Olson Reactor 2 Curling Broom

December 18th, 2009 by Potato

As a semi-serious curler I take pride in having good equipment, and one of the items that has gone through a lot of changes over the years is the broom. From corn husks and horsehair to various synthetic pads; push-brooms to swivel-heads, and getting lighter all the time — especially now with these carbon fibre shafts. I’ve used a lot of different push-brooms over the years, and I have to say that I like the new swivel-head ones a lot better, but I really only have experience with the Olson ones. I notice that a lot of players with swivel-head brooms tend to grab a club broom for throwing since the downside of the swivel action is a lack of stability when leaning on your broom. The Olson brooms fix this with a tension adjuster, so you can lock your head in a good position for sliding, and loosen it up for sweeping (or, like I do, just find a happy medium where it will move stiffly, giving enough stability for the throw while offering flexibility for the sweep). Plus with the fact that it’s really super light you can sweep so much faster, which really does seem to make a difference both to the rock and to the quality of the cardiovascular workout you get.

In short, I love my Reactor 2, as you can surely tell by the fact that I just got my 3rd one in as many years.

Yes, they definitely have a reliability problem. They’re one of the most popular high-end modern brooms at our club (due in large part to the choice selection at our pro shop). I play twice a week, so I see roughly 100 curlers on a regular basis, and I’d guess that maybe 30 of them have a Reactor 2. I have personally witnessed 5 of these brooms fail (including the 2 of my own I’ve been through). That is a terrible reliability record. For the most part, the point of failure has been the plastic connector between the brush head and the shaft, in fact, all but the broom I just turned in today failed that way. I had hopes when I got my new one this year that the problem was fixed because they changed that bit of plastic. It used to be a matt black piece, and this year the brooms are sporting a grey plastic bit that has a bit of marbling to the colour, so I was hopeful that they found a new (hopefully stronger) plastic compound to use. Unfortunately, the shaft (the carbon fibre shaft) cracked on me in less than 2 months — given the timeframe (and how little the broom has been through in that time) I suspect it may just be a manufacturing defect. They did replace it for me free-of-charge, so we’ll see how the new one holds up.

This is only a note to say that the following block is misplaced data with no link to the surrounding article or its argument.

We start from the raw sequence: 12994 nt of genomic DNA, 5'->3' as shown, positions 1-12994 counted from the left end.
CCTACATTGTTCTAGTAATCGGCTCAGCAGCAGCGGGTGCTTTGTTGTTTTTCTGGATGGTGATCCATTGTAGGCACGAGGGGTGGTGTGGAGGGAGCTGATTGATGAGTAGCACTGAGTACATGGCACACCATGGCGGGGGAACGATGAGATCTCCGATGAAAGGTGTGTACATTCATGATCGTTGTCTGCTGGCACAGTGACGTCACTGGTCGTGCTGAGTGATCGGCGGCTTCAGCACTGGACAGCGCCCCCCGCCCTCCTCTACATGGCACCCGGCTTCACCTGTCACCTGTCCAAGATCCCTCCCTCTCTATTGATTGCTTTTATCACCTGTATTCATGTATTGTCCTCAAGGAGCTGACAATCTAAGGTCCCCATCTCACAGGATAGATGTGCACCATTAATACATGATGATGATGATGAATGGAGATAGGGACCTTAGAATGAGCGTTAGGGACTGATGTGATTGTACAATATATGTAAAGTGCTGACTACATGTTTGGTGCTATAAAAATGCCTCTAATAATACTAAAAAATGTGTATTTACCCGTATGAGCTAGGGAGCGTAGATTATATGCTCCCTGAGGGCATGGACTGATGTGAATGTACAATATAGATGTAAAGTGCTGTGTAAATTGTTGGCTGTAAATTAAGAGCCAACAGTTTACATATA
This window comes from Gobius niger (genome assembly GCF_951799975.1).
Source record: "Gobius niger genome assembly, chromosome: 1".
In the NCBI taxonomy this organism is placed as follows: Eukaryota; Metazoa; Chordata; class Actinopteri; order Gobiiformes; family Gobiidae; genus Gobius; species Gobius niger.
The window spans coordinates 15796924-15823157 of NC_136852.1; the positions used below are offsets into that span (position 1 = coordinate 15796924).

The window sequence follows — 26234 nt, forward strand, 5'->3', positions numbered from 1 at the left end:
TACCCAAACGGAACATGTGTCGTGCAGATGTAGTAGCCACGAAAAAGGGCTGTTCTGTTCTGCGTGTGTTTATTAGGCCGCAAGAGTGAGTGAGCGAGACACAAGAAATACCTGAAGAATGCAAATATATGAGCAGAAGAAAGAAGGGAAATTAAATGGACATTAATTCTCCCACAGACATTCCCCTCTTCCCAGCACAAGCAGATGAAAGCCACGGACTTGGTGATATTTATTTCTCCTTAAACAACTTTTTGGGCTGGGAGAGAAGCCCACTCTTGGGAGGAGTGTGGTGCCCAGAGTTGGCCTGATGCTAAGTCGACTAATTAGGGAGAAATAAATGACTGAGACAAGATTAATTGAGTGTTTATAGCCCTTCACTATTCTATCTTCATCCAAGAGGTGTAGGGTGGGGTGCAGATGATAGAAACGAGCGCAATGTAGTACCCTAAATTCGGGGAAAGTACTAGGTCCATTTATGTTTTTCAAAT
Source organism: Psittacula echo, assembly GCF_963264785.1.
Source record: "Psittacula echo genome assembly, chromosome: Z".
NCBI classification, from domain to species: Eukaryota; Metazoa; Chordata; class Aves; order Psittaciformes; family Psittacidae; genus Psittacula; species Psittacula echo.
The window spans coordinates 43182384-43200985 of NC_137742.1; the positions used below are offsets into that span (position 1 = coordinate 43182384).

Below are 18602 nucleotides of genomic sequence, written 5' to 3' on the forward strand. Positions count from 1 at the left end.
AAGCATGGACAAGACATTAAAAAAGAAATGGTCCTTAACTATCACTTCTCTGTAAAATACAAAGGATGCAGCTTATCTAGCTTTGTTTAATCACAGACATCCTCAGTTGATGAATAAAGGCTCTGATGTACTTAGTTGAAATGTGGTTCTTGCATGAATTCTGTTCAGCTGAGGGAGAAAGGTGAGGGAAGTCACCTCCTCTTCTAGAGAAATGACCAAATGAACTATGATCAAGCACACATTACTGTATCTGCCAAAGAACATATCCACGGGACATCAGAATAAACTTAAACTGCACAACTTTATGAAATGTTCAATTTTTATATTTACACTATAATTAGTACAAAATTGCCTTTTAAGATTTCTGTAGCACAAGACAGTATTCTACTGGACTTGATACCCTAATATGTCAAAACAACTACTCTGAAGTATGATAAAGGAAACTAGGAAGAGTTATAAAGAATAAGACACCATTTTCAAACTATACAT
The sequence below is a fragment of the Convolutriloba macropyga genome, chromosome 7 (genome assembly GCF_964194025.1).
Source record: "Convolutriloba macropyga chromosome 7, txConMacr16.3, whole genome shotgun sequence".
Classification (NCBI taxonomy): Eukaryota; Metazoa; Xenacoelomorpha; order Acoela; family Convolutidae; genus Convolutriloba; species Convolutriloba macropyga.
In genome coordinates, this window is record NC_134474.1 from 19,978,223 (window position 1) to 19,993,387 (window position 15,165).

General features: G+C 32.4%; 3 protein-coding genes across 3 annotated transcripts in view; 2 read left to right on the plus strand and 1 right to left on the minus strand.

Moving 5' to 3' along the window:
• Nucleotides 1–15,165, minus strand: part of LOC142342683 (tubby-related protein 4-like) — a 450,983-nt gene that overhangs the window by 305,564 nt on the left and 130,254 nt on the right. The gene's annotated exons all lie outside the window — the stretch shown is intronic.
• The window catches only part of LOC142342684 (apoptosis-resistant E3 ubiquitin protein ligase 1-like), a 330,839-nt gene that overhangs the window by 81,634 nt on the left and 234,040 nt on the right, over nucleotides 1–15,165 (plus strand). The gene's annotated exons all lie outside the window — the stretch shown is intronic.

It almost makes me wonder if curling is going down the hockey road. I remember as a kid playing hockey I had one stick. I only got a second when I got too tall for the first one. These days, my brother buys his in packs of 3 because they seem to break all the time (though the bigger kids sometimes fight with theirs and do all sorts of other uncouth things that wouldn’t be tolerated on a curling sheet). I don’t mind too much — even at $125 for the broom, if it’ll last 3 or 4 years the broom’s a pretty minor expense compared to the ice fees, and it is a considerable improvement over the old fibreglass brooms (which started to crack on me after about 10 years of use). Longevity could also be the cost of shaving a few hundred grams off.

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